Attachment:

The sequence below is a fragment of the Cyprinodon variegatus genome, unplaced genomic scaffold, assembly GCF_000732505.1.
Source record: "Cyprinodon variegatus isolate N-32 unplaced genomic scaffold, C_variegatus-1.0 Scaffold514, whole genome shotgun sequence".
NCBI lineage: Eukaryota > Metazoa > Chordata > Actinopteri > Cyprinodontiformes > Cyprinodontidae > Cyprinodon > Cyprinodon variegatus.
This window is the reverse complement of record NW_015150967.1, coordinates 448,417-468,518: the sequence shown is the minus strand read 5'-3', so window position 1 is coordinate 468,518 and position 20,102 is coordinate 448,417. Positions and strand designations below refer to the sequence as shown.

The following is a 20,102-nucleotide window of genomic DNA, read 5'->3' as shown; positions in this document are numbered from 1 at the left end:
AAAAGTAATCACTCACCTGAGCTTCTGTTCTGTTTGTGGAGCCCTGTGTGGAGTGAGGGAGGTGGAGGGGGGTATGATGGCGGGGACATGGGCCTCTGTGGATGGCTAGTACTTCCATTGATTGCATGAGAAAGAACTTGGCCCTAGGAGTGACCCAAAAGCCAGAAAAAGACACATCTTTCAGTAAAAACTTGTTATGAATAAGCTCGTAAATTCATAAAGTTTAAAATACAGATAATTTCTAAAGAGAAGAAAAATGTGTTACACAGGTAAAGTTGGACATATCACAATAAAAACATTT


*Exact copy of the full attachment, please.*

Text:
The sequence below is a fragment of the Cyprinodon variegatus genome, unplaced genomic scaffold, assembly GCF_000732505.1.
Source record: "Cyprinodon variegatus isolate N-32 unplaced genomic scaffold, C_variegatus-1.0 Scaffold514, whole genome shotgun sequence".
NCBI lineage: Eukaryota > Metazoa > Chordata > Actinopteri > Cyprinodontiformes > Cyprinodontidae > Cyprinodon > Cyprinodon variegatus.
This window is the reverse complement of record NW_015150967.1, coordinates 448,417-468,518: the sequence shown is the minus strand read 5'-3', so window position 1 is coordinate 468,518 and position 20,102 is coordinate 448,417. Positions and strand designations below refer to the sequence as shown.

The following is a 20,102-nucleotide window of genomic DNA, read 5'->3' as shown; positions in this document are numbered from 1 at the left end:
AAAAGTAATCACTCACCTGAGCTTCTGTTCTGTTTGTGGAGCCCTGTGTGGAGTGAGGGAGGTGGAGGGGGGTATGATGGCGGGGACATGGGCCTCTGTGGATGGCTAGTACTTCCATTGATTGCATGAGAAAGAACTTGGCCCTAGGAGTGACCCAAAAGCCAGAAAAAGACACATCTTTCAGTAAAAACTTGTTATGAATAAGCTCGTAAATTCATAAAGTTTAAAATACAGATAATTTCTAAAGAGAAGAAAAATGTGTTACACAGGTAAAGTTGGACATATCACAATAAAAACATTT